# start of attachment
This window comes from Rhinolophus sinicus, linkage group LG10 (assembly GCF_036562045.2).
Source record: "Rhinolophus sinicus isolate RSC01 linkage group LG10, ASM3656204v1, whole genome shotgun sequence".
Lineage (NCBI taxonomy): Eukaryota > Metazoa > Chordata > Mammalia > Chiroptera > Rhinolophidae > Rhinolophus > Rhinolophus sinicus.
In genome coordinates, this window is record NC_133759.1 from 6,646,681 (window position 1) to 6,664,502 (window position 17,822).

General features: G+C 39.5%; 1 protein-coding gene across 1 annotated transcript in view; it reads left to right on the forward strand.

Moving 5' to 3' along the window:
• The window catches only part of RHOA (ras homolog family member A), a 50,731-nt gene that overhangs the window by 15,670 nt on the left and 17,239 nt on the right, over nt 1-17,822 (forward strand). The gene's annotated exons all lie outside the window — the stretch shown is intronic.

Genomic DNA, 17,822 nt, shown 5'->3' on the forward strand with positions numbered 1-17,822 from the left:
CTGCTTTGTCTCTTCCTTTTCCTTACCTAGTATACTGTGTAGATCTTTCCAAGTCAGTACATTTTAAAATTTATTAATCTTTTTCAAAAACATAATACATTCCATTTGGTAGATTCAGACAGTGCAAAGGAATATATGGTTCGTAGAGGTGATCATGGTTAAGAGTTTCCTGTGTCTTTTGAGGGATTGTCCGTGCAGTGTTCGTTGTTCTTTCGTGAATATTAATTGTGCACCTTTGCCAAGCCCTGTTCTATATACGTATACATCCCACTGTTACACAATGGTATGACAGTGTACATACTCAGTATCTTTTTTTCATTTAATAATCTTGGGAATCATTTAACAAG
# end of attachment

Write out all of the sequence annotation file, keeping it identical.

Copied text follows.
This window comes from Rhinolophus sinicus, linkage group LG10 (assembly GCF_036562045.2).
Source record: "Rhinolophus sinicus isolate RSC01 linkage group LG10, ASM3656204v1, whole genome shotgun sequence".
Lineage (NCBI taxonomy): Eukaryota > Metazoa > Chordata > Mammalia > Chiroptera > Rhinolophidae > Rhinolophus > Rhinolophus sinicus.
In genome coordinates, this window is record NC_133759.1 from 6,646,681 (window position 1) to 6,664,502 (window position 17,822).

General features: G+C 39.5%; 1 protein-coding gene across 1 annotated transcript in view; it reads left to right on the forward strand.

Moving 5' to 3' along the window:
• The window catches only part of RHOA (ras homolog family member A), a 50,731-nt gene that overhangs the window by 15,670 nt on the left and 17,239 nt on the right, over nt 1-17,822 (forward strand). The gene's annotated exons all lie outside the window — the stretch shown is intronic.

Genomic DNA, 17,822 nt, shown 5'->3' on the forward strand with positions numbered 1-17,822 from the left:
CTGCTTTGTCTCTTCCTTTTCCTTACCTAGTATACTGTGTAGATCTTTCCAAGTCAGTACATTTTAAAATTTATTAATCTTTTTCAAAAACATAATACATTCCATTTGGTAGATTCAGACAGTGCAAAGGAATATATGGTTCGTAGAGGTGATCATGGTTAAGAGTTTCCTGTGTCTTTTGAGGGATTGTCCGTGCAGTGTTCGTTGTTCTTTCGTGAATATTAATTGTGCACCTTTGCCAAGCCCTGTTCTATATACGTATACATCCCACTGTTACACAATGGTATGACAGTGTACATACTCAGTATCTTTTTTTCATTTAATAATCTTGGGAATCATTTAACAAG